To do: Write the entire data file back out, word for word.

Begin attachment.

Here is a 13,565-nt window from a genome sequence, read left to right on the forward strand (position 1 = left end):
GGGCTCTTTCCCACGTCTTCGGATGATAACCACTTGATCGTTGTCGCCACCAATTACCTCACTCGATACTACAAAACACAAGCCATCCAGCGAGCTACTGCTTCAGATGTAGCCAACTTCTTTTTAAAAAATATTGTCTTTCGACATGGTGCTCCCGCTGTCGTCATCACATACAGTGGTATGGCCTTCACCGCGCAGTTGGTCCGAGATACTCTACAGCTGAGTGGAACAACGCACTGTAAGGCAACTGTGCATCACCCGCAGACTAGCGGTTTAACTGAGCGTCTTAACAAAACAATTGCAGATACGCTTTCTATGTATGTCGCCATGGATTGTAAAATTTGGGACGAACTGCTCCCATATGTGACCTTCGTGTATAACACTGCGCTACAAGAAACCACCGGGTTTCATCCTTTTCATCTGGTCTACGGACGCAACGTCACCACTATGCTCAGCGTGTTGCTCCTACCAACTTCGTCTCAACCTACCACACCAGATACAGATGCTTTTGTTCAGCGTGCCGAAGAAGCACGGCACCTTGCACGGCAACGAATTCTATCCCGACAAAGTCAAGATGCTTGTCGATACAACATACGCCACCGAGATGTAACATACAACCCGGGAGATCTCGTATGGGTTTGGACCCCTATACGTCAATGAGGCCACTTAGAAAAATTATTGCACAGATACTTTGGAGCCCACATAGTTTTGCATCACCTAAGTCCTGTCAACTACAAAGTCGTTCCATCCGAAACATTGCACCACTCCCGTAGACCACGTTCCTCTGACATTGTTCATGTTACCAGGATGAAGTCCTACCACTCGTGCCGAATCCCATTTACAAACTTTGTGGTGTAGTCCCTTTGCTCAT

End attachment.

Here is a 13,565-nt window from a genome sequence, read left to right on the forward strand (position 1 = left end):
GGGCTCTTTCCCACGTCTTCGGATGATAACCACTTGATCGTTGTCGCCACCAATTACCTCACTCGATACTACAAAACACAAGCCATCCAGCGAGCTACTGCTTCAGATGTAGCCAACTTCTTTTTAAAAAATATTGTCTTTCGACATGGTGCTCCCGCTGTCGTCATCACATACAGTGGTATGGCCTTCACCGCGCAGTTGGTCCGAGATACTCTACAGCTGAGTGGAACAACGCACTGTAAGGCAACTGTGCATCACCCGCAGACTAGCGGTTTAACTGAGCGTCTTAACAAAACAATTGCAGATACGCTTTCTATGTATGTCGCCATGGATTGTAAAATTTGGGACGAACTGCTCCCATATGTGACCTTCGTGTATAACACTGCGCTACAAGAAACCACCGGGTTTCATCCTTTTCATCTGGTCTACGGACGCAACGTCACCACTATGCTCAGCGTGTTGCTCCTACCAACTTCGTCTCAACCTACCACACCAGATACAGATGCTTTTGTTCAGCGTGCCGAAGAAGCACGGCACCTTGCACGGCAACGAATTCTATCCCGACAAAGTCAAGATGCTTGTCGATACAACATACGCCACCGAGATGTAACATACAACCCGGGAGATCTCGTATGGGTTTGGACCCCTATACGTCAATGAGGCCACTTAGAAAAATTATTGCACAGATACTTTGGAGCCCACATAGTTTTGCATCACCTAAGTCCTGTCAACTACAAAGTCGTTCCATCCGAAACATTGCACCACTCCCGTAGACCACGTTCCTCTGACATTGTTCATGTTACCAGGATGAAGTCCTACCACTCGTGCCGAATCCCATTTACAAACTTTGTGGTGTAGTCCCTTTGCTCAT